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Monday, April 15, 2024

UF students may soon be able to vote on whether to establish a remote, online voting method for Student Government elections as two senators prepare to resubmit the bill.

The Online Voting Constitutional Amendment, authored by Sen. Oscar Santiago Perez (Change-District D) and Sen. Jonathan C. Stephens (Change-District D), would provide all UF students with a secure, online and remote voting option for SG elections. If passed in the Senate, the amendment would be on the Spring election ballot for students to vote on. 

The bill was supposed to be voted on during the Nov. 29 Senate meeting, but a motion to recommit the legislation and the closure of the Reitz Union postponed the vote.

“We really want to ensure the student body is able to have their voices heard on this measure,” Santiago Perez said. “That is the quintessential point of this fight.”

Online voting has been debated by UF Student Government as far back as 2005. Each election cycle, Santiago Perez said, he receives more questions from friends and voters about why remote, online voting is still unavailable. 

Having watched various remote voting bills fail in the Judiciary Committee and Supreme Court over the last year and a half, Santiago Perez proposed creating a constitutional amendment after an online voting act submitted by Stephens failed this past summer.

Santiago Perez blames UF’s low turnout at SG elections — between 10-20% since Spring 2015 — on the barriers imposed by not providing students with an online, remote voting option.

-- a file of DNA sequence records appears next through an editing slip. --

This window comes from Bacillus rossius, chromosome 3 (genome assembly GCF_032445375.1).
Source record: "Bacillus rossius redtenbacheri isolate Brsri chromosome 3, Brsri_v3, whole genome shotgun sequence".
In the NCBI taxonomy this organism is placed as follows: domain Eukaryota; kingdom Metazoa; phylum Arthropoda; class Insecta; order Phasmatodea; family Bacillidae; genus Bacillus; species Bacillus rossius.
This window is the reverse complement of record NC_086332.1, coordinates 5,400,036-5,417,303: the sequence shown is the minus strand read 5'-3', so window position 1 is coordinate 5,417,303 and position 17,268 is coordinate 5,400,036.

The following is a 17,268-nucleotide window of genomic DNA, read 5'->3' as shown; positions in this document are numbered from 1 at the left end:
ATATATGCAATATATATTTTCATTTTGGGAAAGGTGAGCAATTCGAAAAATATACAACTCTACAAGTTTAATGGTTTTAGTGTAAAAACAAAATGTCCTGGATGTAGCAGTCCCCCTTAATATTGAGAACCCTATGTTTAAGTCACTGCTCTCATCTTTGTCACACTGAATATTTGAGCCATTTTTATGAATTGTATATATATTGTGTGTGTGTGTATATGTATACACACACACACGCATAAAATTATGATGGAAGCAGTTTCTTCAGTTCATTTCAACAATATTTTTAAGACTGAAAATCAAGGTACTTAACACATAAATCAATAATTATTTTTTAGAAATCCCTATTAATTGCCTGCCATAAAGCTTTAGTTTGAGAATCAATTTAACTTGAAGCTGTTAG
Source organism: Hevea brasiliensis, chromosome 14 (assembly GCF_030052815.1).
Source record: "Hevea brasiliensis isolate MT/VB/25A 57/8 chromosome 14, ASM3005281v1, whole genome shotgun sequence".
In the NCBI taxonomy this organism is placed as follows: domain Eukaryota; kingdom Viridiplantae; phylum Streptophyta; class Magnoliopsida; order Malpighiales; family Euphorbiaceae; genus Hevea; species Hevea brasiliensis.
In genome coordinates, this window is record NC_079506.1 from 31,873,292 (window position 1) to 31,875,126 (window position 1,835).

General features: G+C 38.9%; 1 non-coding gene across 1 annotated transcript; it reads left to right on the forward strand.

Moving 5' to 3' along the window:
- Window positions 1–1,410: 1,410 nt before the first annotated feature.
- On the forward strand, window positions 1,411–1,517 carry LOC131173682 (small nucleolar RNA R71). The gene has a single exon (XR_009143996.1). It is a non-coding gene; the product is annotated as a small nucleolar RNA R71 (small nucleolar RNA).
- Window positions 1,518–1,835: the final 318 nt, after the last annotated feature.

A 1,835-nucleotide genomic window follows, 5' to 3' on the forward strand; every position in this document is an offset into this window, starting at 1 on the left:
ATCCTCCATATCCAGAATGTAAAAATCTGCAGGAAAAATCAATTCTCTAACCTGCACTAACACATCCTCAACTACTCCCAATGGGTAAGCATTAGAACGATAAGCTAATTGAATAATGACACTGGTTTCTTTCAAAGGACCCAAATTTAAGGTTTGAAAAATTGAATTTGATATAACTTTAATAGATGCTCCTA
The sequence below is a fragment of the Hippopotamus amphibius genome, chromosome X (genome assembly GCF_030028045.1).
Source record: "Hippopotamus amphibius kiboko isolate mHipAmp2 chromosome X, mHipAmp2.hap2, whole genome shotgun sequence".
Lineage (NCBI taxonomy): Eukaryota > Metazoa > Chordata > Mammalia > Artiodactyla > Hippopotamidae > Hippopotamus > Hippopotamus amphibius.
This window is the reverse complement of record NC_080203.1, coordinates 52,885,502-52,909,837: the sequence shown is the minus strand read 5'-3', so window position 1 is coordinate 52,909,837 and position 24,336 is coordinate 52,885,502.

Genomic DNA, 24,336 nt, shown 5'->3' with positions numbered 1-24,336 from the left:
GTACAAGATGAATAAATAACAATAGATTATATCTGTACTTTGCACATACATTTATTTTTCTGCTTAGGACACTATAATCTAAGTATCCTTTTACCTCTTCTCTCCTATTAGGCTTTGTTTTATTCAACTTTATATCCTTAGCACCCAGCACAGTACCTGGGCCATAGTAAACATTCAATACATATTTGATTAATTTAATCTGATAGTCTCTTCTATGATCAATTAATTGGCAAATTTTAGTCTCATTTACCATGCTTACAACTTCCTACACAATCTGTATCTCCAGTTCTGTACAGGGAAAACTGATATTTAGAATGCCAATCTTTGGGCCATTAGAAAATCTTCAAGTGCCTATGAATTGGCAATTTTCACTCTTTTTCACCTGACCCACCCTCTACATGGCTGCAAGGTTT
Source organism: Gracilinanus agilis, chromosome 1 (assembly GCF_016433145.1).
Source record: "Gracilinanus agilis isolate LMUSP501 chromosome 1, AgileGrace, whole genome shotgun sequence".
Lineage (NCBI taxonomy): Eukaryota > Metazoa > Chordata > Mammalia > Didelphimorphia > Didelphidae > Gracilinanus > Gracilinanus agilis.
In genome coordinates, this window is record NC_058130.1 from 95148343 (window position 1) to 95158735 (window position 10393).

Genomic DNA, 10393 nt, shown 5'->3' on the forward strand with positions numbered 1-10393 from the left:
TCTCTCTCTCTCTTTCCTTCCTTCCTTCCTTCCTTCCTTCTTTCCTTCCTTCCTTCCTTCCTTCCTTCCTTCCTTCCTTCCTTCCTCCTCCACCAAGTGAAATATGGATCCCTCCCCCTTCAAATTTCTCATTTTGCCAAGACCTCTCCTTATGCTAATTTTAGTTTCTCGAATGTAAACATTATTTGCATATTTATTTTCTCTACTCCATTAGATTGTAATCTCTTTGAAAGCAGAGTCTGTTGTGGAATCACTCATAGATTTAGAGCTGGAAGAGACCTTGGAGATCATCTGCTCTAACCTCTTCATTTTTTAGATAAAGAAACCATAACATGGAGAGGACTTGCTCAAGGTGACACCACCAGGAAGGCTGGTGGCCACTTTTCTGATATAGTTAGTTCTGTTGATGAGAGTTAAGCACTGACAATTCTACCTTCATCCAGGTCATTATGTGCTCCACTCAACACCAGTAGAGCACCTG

“It would provide many students an opportunity to finally be able to vote within those two designated election days and avoid possible conflicts, which in turn should increase voter turnout,” he said. 

Although absentee ballots offer an alternative to in-person voting, multiple issues emerge with voting by mail, such as the deadline for students to request their ballot. 

Delays may also result in students receiving their ballots too close to an election, prompting the possibility their vote is not counted. Mail delays mainly affect students living off-campus or studying abroad, Santiago Perez said.

“The deadline to request an absentee ballot is two weeks before the election,” he said. “Some students might not even know who they are voting for. They might not even be aware that there is a Student Government election.” 

Schools across the state have already implemented online voting in student government elections, such as Florida State University. Additionally, UF is the only university within the SEC that doesn’t provide students with a remote, online voting option for student government elections, Santiago Perez said. 

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“I find it absolutely ridiculous that a top-five university like the University of Florida cannot have online voting,” he said.

Four members of the Gator Caucus — including Student Body President Lauren Lemasters and Senate President Olivia Green — declined to comment on the bill.

Faith Corbett (Change-District C) views remote, online voting as the bare minimum to have an accessible student government, she said. 

“These students are paying tuition money, but lack the direct opportunity to vote in elections unless they request the ballot,” she said.